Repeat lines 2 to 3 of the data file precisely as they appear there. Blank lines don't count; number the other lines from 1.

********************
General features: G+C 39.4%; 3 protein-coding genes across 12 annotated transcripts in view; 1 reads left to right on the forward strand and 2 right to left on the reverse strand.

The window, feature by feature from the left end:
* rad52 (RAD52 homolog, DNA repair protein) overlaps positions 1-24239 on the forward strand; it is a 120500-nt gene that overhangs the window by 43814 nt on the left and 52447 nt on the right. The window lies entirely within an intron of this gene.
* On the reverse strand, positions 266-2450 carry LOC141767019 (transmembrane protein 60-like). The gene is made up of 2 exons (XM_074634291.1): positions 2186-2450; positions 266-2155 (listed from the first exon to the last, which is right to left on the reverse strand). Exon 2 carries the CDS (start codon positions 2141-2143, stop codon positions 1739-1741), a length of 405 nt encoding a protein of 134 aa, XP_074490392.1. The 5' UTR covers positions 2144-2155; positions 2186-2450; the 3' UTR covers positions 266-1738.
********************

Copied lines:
The window, feature by feature from the left end:
* rad52 (RAD52 homolog, DNA repair protein) overlaps positions 1-24239 on the forward strand; it is a 120500-nt gene that overhangs the window by 43814 nt on the left and 52447 nt on the right. The window lies entirely within an intron of this gene.